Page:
Nielsen Hayden genealogy

Thomas Colepeper

Male - Aft 1309


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  • Name Thomas Colepeper  [1
    Born of Brenchley, Kent, England Find all individuals with events at this location  [2
    Gender Male 
    Alternate birth Abt 1230  of Brenchley, Kent, England Find all individuals with events at this location  [2, 3
    Died Aft 1309  [3
    Person ID I12371  Ancestry of PNH, TNH, and others | Ancestor of GFS, Ancestor of JTS, Ancestor of TNH, Ancestor of TWK
    Last Modified 6 Jan 2018 

    Children 
    +1. Geoffrey Culpepper,   b. of Preston Hall, Aylesford, Kent, England Find all individuals with events at this location,   d. 1390
    +2. Thomas Colepeper,   b. Abt 1260,   d. 1321, Winchelsea, Sussex, England Find all individuals with events at this location  (Age ~ 61 years)
    Last Modified 29 Dec 2018 
    Family ID F8066  Group Sheet  |  Family Chart

  • Notes 
    • From History of the Manor and Parish of Saleby, citation details below:

      "The Colepepers were a Kentish family, and according to John Weaver 'a familie of exemplarie note both here and sometime in the County of Rutland.' Though the only exemplary facts he notices about them are that one member of the family was 'hanged, drawne and quartered at Winchelsey,' and another 'beheaded at Tyborne.'

      "Their origin is obscure, for the name does not occur in the older records. It was only in the reign of Edward II that they began to obtain a more prominent position, though earlier mention of them is found in the Patent Rolls.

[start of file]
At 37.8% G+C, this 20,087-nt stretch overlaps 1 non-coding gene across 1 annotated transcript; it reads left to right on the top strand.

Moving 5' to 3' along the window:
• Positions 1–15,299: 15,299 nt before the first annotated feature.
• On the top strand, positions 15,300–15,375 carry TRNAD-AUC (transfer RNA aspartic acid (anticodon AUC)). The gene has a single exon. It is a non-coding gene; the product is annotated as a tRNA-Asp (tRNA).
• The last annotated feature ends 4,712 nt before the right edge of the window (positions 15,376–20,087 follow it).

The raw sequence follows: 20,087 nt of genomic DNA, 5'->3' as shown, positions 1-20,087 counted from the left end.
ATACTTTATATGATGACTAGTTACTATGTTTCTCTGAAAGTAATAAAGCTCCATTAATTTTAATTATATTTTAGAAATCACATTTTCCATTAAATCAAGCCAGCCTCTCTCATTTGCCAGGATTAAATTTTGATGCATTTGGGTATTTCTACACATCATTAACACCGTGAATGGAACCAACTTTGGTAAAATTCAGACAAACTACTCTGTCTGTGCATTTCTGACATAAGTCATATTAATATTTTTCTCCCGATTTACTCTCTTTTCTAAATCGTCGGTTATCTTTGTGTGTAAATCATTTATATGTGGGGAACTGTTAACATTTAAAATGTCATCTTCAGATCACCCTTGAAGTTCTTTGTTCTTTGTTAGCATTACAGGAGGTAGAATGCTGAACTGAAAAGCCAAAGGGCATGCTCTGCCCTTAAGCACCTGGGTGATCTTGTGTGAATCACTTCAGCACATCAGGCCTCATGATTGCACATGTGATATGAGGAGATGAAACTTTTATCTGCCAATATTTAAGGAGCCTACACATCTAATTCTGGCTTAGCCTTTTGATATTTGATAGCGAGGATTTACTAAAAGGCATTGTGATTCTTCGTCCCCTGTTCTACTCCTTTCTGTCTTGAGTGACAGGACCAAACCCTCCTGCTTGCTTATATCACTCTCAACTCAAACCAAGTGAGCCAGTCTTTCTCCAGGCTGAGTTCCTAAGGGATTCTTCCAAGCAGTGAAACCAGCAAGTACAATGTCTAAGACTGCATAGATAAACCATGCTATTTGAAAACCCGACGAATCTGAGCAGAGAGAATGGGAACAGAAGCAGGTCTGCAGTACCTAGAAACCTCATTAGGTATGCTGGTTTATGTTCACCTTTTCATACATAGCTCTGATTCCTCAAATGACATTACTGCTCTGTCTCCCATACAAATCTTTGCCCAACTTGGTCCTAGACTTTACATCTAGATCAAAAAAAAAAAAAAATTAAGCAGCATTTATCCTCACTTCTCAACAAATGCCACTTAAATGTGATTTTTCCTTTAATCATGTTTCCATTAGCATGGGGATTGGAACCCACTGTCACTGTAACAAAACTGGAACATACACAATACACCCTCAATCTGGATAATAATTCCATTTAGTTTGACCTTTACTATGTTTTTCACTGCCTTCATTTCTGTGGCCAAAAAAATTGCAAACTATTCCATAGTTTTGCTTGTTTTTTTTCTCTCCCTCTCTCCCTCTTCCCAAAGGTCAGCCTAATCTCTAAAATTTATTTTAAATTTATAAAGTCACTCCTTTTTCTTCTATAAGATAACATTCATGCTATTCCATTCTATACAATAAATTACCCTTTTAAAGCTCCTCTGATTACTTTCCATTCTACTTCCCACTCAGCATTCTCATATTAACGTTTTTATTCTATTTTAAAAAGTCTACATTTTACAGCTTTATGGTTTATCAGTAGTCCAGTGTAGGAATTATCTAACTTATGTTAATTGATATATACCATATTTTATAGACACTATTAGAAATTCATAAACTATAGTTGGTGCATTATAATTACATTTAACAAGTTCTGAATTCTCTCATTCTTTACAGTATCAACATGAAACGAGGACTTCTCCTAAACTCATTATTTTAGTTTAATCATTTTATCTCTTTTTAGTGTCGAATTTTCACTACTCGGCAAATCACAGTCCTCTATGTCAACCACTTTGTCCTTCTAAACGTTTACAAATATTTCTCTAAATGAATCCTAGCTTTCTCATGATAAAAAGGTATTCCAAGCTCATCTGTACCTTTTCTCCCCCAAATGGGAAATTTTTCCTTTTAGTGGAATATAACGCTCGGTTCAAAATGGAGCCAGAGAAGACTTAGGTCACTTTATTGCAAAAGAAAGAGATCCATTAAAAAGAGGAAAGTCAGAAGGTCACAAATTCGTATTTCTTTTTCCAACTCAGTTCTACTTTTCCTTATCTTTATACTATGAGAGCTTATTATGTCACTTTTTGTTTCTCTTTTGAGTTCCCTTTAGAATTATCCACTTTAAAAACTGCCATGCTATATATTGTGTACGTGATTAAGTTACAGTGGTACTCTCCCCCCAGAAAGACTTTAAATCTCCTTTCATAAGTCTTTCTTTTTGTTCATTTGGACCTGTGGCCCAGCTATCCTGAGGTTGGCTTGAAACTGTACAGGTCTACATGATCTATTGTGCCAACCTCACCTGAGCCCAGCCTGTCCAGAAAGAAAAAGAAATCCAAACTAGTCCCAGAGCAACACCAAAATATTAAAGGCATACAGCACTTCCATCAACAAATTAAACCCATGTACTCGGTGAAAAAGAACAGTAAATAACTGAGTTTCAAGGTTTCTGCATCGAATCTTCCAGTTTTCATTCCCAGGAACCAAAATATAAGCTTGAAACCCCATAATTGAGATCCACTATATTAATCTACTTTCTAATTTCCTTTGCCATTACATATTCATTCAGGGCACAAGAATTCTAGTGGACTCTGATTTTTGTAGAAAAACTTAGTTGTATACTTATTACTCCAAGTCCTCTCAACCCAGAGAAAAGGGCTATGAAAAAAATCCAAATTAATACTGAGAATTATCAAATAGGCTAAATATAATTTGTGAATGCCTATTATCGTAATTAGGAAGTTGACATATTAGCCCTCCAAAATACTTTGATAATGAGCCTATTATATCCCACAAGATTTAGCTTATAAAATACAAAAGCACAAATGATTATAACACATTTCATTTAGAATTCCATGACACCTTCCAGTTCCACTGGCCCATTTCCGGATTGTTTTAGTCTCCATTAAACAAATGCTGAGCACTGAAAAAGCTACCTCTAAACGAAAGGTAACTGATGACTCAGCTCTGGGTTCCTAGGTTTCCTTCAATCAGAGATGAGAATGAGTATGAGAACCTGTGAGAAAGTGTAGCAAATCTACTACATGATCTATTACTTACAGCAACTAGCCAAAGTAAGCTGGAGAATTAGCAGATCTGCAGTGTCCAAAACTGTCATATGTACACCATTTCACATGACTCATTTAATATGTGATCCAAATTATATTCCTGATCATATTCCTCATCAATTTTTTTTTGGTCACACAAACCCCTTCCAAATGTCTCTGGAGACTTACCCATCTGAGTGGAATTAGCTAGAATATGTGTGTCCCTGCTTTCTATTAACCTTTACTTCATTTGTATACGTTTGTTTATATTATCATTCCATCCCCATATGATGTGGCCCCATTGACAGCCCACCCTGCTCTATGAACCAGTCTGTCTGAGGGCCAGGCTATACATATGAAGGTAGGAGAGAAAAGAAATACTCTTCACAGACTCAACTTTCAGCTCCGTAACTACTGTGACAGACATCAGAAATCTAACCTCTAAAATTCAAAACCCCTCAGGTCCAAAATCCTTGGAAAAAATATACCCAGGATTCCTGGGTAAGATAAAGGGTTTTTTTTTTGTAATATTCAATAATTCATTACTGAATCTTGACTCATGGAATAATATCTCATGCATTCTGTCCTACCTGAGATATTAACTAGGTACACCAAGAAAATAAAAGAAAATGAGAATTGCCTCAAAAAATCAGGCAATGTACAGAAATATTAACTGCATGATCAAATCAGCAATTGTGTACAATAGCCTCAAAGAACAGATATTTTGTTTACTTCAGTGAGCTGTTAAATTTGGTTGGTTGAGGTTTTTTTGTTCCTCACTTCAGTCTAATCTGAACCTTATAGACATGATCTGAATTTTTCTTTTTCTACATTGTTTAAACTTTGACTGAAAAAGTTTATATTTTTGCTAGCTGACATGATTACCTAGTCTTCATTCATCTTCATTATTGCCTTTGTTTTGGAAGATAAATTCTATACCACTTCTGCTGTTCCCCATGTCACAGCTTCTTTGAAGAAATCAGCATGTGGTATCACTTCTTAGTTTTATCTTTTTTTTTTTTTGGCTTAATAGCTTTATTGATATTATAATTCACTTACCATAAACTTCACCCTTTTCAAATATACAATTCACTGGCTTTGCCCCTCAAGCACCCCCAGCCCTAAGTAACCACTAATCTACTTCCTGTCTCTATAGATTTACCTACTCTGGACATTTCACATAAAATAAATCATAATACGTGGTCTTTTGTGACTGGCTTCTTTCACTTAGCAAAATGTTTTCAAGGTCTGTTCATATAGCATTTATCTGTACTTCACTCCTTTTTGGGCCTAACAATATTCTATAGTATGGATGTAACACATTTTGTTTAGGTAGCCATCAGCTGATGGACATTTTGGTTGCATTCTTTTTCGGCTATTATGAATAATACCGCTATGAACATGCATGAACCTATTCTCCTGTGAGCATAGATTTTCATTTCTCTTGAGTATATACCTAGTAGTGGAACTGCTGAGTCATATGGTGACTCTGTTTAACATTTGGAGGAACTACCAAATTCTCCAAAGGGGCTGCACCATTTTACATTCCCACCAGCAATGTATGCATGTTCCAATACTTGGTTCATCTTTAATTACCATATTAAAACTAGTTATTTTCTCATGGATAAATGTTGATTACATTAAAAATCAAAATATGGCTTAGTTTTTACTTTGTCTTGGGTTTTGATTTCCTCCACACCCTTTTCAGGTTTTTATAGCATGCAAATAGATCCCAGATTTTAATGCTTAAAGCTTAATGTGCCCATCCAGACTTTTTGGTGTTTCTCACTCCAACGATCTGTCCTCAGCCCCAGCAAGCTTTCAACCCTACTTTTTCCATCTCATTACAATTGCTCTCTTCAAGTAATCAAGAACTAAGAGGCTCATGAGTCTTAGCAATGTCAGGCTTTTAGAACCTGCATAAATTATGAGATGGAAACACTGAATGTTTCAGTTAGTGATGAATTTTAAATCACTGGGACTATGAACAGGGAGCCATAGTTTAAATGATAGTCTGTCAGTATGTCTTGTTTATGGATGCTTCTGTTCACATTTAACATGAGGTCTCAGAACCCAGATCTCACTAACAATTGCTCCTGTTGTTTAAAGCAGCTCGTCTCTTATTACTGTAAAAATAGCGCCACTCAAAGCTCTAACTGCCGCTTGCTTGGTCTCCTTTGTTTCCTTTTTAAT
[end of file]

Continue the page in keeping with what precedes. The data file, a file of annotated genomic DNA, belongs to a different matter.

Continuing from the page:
"In 1303 Thomas Colepeper of Brenchesle [Brenchley, co. Kent], was pardoned for homicides etc., and his sons Thomas and Walter for breaking the park of the prior of Christchurch, Canterbury, at Westwell; and the park of the prior of Michelham at Michelham; and hunting and carrying away deer, and for felonies etc. In 1305 Thomas Colepepere of Smerehill was found guilty of felonies by a commission appointed to inquire touching vagabonds in Kent and Sussex.

      "Edward I, owing to the great need of men for his constant wars, was pleased to sweep into the recruiting net a large number of able-bodied evil-doers, giving them a chance to redeem their lives on the field of battle. Whether this system tended to encourage crime or not we cannot say, but many of these turbulent and unruly subjects made excellent soldiers.

      "It was in consideration of their service in Scotland that Thomas Colepeper and his two sons received pardon; and if this Thomas was an ancestor of the Colepepers of Bay Hall, as seems highly probable, then the Scottish expedition may also have proved a turning point in the family history."

  • Sources 
    1. [S375] Col. F. W. T. Atree and the Rev. J. H. L. Booker, "The Sussex Colepepers." Sussex Archaeological Collections, 47:47, 1904, and 48:65, 1905.

    2. [S436] History of the Manor and Parish of Saleby with Thoresthorpe in the County of Lincoln, With Some Owners, by Reginald C. Dudding, Rector of Saleby. Horncastle: W. K. Morton and sons, 1922.

    3. [S241] Culpepper Connections: The Culpepper Family History Site.